Olympic Torch Hits Nagano Without Hitch

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Junko Kimura / Getty

Mizuki Noguchi carries the Olympic Torch as 100 police officers guard near Nagano Sports park on April 26, 2008 in Nagano, Japan.

Cold rain in Nagano on Saturday failed to dampen the spirits of thousands of onlookers as they waited to catch a glimpse of the Olympic torch during the flame's 16th international stop before its arrival in Hong Kong on April 30.

Thousands of Japanese riot police were mobilized to safeguard the torch along its 18.7 km (11.6 mi) route in the city of Nagano — the host of the 1998 Winter Olympics. The show of force kept most protesters in line. Compared with those of some previous host cities, Nagano authorities managed to maintain relative calm, but the cacophony of slogans shouted by pro-China or pro-Tibet demonstrators, Japanese nationalists and human rights organizations flooded air already full of the colors of Chinese, Tibetan and Japanese flags. "Clearly, the mix of demonstrators shows that Japan is a peaceful nation after all," said Shinjyo Anzai, a monk of the Buddhist temple, Zenkoji, which refused to act as the starting point for the torch relay for security reasons and out of sympathy for Tibetan Buddhism. "Change won't come from the top — it comes from citizens with different opinions, and each needs to recognize the existence of the other."

The torch route was packed with mostly peaceful demonstrators. "They started the Olympics in order to bring different sides together," said a Chinese protester from Dalian, who has lived in Japan for two years as a Japanese company employee. "I like sports. I like Japan. Politics shouldn't be directed at the Games." But politics dogged the torch's journey through Europe and the U.S., sparking protest about China's human rights record and its treatment of Tibet. Japan knew the relay needed to be calm to maintain the recent easing of historical tensions between the Japanese and the Chinese. Chinese President Hu Jintao is scheduled to visit Japan May 6-10, the first visit by a Chinese head of state since Jiang Zemin came to Tokyo in 1998.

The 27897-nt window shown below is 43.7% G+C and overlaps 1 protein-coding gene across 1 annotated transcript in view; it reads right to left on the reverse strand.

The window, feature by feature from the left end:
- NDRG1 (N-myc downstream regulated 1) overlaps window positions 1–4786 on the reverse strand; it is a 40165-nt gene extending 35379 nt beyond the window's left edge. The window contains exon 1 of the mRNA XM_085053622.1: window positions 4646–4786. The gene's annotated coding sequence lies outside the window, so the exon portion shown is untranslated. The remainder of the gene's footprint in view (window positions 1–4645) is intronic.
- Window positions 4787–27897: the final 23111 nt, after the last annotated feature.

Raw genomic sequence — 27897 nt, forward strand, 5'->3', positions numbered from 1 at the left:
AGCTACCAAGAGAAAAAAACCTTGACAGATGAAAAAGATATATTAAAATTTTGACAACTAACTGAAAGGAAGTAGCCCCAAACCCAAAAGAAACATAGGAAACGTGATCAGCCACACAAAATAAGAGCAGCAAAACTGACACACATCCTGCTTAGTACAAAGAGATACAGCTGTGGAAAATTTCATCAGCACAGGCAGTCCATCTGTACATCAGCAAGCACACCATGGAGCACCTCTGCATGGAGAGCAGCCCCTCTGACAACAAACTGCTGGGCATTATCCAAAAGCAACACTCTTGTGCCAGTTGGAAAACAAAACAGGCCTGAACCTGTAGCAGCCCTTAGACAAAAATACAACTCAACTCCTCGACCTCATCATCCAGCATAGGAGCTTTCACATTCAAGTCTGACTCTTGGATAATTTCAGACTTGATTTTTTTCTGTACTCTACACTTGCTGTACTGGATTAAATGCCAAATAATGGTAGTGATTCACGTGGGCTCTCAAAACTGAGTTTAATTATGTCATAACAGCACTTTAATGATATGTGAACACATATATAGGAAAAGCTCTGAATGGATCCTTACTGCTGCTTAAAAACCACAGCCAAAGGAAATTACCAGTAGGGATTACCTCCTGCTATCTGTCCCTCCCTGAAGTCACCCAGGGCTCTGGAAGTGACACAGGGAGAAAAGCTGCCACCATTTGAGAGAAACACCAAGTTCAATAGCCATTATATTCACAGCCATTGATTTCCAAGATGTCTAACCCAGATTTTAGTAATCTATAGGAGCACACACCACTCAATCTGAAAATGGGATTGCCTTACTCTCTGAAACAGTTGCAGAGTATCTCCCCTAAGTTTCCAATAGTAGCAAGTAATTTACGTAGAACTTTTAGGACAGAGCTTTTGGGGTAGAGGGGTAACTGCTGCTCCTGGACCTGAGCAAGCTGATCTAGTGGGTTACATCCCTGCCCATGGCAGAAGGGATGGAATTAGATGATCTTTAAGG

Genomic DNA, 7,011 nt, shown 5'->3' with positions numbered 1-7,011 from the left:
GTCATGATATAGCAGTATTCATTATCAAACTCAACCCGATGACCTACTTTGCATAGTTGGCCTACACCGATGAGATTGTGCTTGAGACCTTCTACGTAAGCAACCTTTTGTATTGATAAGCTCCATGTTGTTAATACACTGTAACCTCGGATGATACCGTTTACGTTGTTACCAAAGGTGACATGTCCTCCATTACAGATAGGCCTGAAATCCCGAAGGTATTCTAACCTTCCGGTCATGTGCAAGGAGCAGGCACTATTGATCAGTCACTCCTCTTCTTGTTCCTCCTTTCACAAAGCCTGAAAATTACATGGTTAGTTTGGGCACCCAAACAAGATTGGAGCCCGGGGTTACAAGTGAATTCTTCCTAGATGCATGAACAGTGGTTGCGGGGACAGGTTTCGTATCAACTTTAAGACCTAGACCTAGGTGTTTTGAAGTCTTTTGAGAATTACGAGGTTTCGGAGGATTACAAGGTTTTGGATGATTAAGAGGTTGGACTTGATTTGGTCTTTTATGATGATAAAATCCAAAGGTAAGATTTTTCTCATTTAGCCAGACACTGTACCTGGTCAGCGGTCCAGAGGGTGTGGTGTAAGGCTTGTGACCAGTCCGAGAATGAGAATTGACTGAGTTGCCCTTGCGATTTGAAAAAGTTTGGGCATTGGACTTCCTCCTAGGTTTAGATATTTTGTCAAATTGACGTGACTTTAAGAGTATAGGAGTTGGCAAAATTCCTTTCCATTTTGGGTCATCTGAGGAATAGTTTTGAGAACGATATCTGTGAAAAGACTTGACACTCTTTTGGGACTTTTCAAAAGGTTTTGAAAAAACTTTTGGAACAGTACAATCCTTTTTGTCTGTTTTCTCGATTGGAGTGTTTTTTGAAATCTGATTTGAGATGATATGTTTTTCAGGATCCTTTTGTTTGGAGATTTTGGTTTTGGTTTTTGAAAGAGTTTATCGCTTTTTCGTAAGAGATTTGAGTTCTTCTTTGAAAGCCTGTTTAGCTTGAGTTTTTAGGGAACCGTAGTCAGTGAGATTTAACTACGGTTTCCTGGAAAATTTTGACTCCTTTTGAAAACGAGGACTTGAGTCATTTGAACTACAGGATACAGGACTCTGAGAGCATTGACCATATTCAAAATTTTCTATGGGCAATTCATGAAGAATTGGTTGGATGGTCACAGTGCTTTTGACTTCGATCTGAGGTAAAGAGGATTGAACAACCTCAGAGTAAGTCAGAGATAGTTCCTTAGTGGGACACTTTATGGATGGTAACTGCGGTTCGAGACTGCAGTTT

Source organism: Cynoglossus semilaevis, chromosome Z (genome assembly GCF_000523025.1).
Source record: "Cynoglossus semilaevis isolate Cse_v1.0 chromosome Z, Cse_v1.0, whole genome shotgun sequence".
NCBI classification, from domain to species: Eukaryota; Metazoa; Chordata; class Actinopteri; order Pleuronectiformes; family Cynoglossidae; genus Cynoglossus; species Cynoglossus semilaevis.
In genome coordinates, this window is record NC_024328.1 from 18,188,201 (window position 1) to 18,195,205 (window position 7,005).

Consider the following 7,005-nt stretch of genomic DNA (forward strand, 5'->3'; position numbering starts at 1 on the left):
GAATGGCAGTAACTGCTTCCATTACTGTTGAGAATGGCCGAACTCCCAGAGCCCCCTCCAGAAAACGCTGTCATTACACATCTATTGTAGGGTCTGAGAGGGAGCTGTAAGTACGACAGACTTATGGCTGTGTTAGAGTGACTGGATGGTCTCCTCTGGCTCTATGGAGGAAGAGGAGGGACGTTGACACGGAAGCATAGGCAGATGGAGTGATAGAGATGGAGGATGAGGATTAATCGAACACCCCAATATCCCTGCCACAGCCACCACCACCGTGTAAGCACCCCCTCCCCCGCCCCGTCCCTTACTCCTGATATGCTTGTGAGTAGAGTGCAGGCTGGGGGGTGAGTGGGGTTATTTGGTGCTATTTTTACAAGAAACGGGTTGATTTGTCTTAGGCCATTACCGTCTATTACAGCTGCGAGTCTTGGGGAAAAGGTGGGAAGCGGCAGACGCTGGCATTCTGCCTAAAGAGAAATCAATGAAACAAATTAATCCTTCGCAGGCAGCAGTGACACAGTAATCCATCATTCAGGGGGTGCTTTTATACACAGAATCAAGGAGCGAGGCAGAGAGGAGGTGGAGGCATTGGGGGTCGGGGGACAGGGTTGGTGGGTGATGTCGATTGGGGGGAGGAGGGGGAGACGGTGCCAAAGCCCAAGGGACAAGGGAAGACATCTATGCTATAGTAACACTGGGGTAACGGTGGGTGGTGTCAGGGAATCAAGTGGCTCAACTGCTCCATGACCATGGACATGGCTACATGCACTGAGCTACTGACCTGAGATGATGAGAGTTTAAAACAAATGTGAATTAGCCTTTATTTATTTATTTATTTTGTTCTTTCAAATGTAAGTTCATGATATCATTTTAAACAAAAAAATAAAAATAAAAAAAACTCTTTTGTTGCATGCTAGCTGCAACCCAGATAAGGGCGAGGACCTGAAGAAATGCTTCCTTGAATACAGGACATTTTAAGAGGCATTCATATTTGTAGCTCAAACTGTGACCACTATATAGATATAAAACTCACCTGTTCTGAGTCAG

The torch relay in Nagano came off without serious incident because it had to. The public was not allowed at the car park where the relay began at 8:30 a.m., after the Zenkoji monks held a prayer ceremony for victims of the recent uprising in Tibet. Shortly afterwards, pro-Chinese demonstrators yelled "Zhongguo, jia you!" (which means "China, go for it!") at pro-Tibet demonstrators who yelled back "Free Tibet." That dialogue continued at high volume throughout most of the 5-hour relay.

More than 100 police officers ran with the torch as it was passed along by about 80 runners. Riot police lined the streets. Three helicopters flew overhead. But only two Chinese guards were allowed to accompany the flame, because of Japan's concern over their treatment of demonstrators during previous relays. A man with a Tibetan flag tried to stop the torch early on and was immediately dragged away by police. But aside from a few minor deterrences — including a few raw eggs tossed from the crowd — the torch bearers' passage was without incident. The flame arrived at its final destination, the outdoor stage of the Nagano cultural building, in the hands of Japan's gold-medalist marathoner Mizuki Noguchi. Japan emerged from its Olympic relay with its honor intact and its relations with China unscathed.